Why King Charles can ignore SNP rent freeze for his peasant tenants

In the Guardian today:

King Charles has been allowed to vet and potentially lobby for changes to emergency legislation to freeze rents in Scotland because the measures could affect tenants on his private Highland estate at Balmoral.

A bill to stop landlords unjustifiably raising rents for the next six months because of the cost of living crisis is being rushed through the Scottish parliament this week.

The King’s involvement, under rules known in Scotland as crown consent, can be revealed after the rules at Holyrood were changed following a Guardian investigation into the monarch’s power to influence and amend the UK’s laws.


Like mother, like son?

Cardiff University’s student paper offers the best account of this disgraceful hypocrisy given her call for the Scottish Government/Us to get climate change sorted for her:

Breakdown: What is ‘Queen’s Consent’?

Queen’s Consent (or King’s consent when the monarch is male) is a parliamentary procedure dating back to the 1700s, whereby the sovereign’s consent is needed for a bill affecting the crown’s “prerogative or interests” to be debated by parliament.

It is distinct from Royal Assent, which is required for all legislation, and granted after a bill has passed parliament. In theory, Queen’s consent is a formality, and consent is always given. The evidence uncovered by The Guardian, however, suggests the process is being exploited to intervene in parliament and change laws to benefit the Crown.

The exemption concerns the use of compulsory purchase orders, which would allow for land or property to be obtained from landowners, for uses of great public interest. As one of the largest landowners in Scotland, compulsory purchase powers would be limited in relation to the Queen’s private estates. Documents reveal that after concerns had been raised by the Queen’s lawyers, the then energy minister Paul Wheelhouse agreed to the amendment and Queen’s consent was given.

This action is in opposition to the Royal Family’s previous public commitment to tackling climate change. Prince Charles is a long-term advocate for environmental awareness, and his son Prince William recently joined him in this pursuit, launching the Earthshot Prize to find solutions to environmental problems.

This is not the first time Queen’s consent has been used to lobby for changes to laws.

In February, the Guardian published their investigation into the use of both Queen’s and Prince’s consent to vet over 1000 laws. Following this revelation, a petition was signed by over 50,000 people, calling for a parliamentary investigation into the obscure mechanism. The use of which, to intervene in parliamentary processes, has been criticised by some as undemocratic and an abuse of power. 

In Scotland, where the process is known as Crown Consent, the Queen has vetted 67 bills in the last 2 decades. Both the Palace and the Scottish Government refused to disclose how many of those bills were amended as a result of the Queen’s lobbying.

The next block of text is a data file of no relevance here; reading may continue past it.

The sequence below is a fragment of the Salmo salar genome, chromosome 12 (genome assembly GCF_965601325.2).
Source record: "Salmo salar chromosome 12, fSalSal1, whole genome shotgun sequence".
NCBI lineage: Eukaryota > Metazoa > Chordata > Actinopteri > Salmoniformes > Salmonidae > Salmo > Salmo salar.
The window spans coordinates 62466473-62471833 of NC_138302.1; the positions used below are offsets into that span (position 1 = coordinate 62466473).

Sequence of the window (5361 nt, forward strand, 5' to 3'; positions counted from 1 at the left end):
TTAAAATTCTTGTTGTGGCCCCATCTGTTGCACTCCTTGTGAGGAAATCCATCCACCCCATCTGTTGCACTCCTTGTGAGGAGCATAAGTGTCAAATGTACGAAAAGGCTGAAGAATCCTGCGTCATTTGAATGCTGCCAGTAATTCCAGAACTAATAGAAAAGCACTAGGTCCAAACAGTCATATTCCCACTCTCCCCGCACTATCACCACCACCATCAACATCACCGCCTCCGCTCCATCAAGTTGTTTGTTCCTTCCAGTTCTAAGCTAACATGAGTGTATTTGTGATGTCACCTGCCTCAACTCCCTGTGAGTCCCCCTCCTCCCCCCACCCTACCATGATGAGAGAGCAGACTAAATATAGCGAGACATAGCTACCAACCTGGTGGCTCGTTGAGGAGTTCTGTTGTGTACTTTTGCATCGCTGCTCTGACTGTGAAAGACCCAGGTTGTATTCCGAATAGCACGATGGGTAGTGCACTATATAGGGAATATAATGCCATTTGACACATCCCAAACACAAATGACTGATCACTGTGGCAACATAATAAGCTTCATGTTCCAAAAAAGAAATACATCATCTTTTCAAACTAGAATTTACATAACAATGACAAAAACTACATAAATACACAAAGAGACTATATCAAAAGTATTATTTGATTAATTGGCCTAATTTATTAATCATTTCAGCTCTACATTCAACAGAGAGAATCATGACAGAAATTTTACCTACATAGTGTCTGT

The Guardian’s investigation, however, also suggests that the Scottish government may have failed to disclose the lobbying when the amendment was questioned during parliamentary debate in Holyrood.

Then Independent MSP Andy Wightman questioned the amendment on the grounds that preferential treatment for the Queen was unfair. Wheelhouse answered that the amendment was needed to “ensure the smooth passage of the bill” but did not reveal that the Queen’s lawyers had lobbied for it.

A spokesperson for Buckingham Palace said, “The royal household can be consulted on bills in order to ensure the technical accuracy and consistency of the application of the bill to the Crown, a complex legal principle governed by statute and common law” and insisted that “This process does not change the nature of any such bill”.

Liberal Democrat MSP Willie Rennie argued that lobbying should have been declared and that “This research shows that Queen’s consent isn’t just some arcane legacy from parliament’s past. It’s a live process. Laws are secretly being changed behind Scotland’s back as a result.”

Anti-Monarchy Pressure Group Republic condemned the move as “disgraceful” in a recent Twitter exchange, calling for ‘an urgent review of the royal consent rule’.



4 thoughts on “Why King Charles can ignore SNP rent freeze for his peasant tenants

  1. Absolutely disgusting. These people are literally above the law, and can even change laws without anyone knowing, laws that affect the people, I mean serfs.
    Looks like Charlie won’t shy away from interfering in Scottish politics. Given what we’ve seen lately, bully, springs to mind.
    Fascist Britain, unequal UK, and the colony of Scotland is in great peril. Scary times.

    Liked by 2 people

  2. Nice to see that the self-proclaimed ”Defender of the Faiths ” is just as keen to defend his wealth !
    Long past the time we became a Republic .

    Liked by 2 people

  3. “If it were up tae the public,
    Scotland wid be a Republic.
    ‘Cause the claim, somewhat odd,
    Tae be a descendent o’ God,
    yer nae mair than a fraud”.

    Liked by 3 people

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